HOUSTON — The Southern men’s and women’s basketball teams both came up one win short of a Southwestern Athletic Conference tournament championship.

After the smoke cleared from the penalties imposed by the SWAC in the wake of the women’s fight with Texas Southern a week earlier, the Jaguars ascended to the No. 1 seed because Texas Southern didn’t have enough eligible players to field a team to start the tournament.

The Southern women didn’t play like the No. 1 seed, or even the No. 2 seed they would have otherwise been, in the championship game; and Alabama State did in a decisive victory.

It was a disappointing and unexpected end to the women’s season, during which they won 19 games and narrowly missed out on regular-season and tournament titles.

They actually had a share of the regular-season title for about 48 hours, until the SWAC rescinded the victory Southern had been awarded for leading Texas Southern when a double forfeit was imposed after the fight.

The men felt a title slip through their fingers almost as dramatically Saturday night after squandering an eight-point second-half lead and watching Texas Southern take the lead with 27 seconds left and hold on.

So both teams headed home empty handed, and 10 seniors — five women and five men — saw their careers end without a final hurrah.

Women’s coach Sandy Pugh, men’s coach Roman Banks and their staffs will now turn their full attention to recruiting, trying to replace the departing seniors and add the necessary pieces to bring home hardware next season.

If the women had beaten Alabama State and the men had beaten Texas Southern, they would have had to sit and watch the teams they had vanquished accept the NCAA tournament bids that automatically go to the winners of the SWAC tournaments.

To the credit of the Alabama State women and the Texas Southern men, they went out and won the title games 24 hours after they had won the NCAA bids by advancing to the tournament final against Southern teams ineligible to play in the NCAA postseason.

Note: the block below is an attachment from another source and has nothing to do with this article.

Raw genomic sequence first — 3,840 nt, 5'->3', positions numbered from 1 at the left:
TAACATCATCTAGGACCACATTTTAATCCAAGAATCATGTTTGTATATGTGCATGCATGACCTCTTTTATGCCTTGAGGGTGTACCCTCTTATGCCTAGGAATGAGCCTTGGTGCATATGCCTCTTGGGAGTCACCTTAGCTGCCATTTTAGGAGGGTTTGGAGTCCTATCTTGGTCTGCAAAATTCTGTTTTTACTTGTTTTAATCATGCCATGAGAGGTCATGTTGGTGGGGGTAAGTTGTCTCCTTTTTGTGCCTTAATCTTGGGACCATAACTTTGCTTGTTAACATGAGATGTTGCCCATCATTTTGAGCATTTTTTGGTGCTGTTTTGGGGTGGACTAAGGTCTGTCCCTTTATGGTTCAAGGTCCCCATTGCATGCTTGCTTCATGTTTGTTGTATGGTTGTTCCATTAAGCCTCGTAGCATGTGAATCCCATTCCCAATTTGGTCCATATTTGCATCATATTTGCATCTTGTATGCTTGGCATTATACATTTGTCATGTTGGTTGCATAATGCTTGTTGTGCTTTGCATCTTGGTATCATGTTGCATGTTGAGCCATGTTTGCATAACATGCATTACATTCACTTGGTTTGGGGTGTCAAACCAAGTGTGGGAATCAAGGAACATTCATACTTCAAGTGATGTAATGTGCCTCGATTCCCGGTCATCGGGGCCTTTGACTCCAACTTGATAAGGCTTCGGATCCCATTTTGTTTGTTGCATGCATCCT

The marquee events of the intercollegiate winter sports season are the NCAA men’s and women’s basketball tournaments also known as March Madness.

Their arrival reminds us that every Jaguars student athlete — about 350 in 15 programs — is banned from participating in NCAA championship competition no matter how successfully they perform.

The university’s inability to adequately supply the NCAA with the necessary data to document that the student-athletes are meeting Academic Progress Rates standards leaves every student-athlete in athletic limbo.

The SWAC football champion doesn’t participate in the NCAA playoffs, so the postseason ban is most noticeable this time of year when we’re reminded that the women’s and the men’s basketball teams have zero chances of participating in March Madness.

Now two basketball seasons have come and gone since the NCAA ban was instituted.

Banks reflected on his team’s season, which was played without the team’s top two big men, who transferred last summer because of the NCAA ban.

“I told them all year long that I want them to leave here with dignity and pride,” Banks said. “Whatever our program is going through, we’re going to rebuild it. We’re keeping Southern alive.

“At the end of the day, off the court these guys are true champs to me because they’ve done some things that ordinary kids their age wouldn’t have done. They could have thrown in the towel, but they stayed with me, and they stayed with the university and did it in a classy way. And I appreciate it.”

Even though both Southern teams came up short in the Toyota Center over the weekend, at least both were on the cusp of accomplishing significant goals.

Now it’s time for Southern University to demonstrate that it’s similarly close to achieving its primary athletic goal at the moment: getting back in good standing with the NCAA.

Follow Les East on Twitter @EastAdvocate.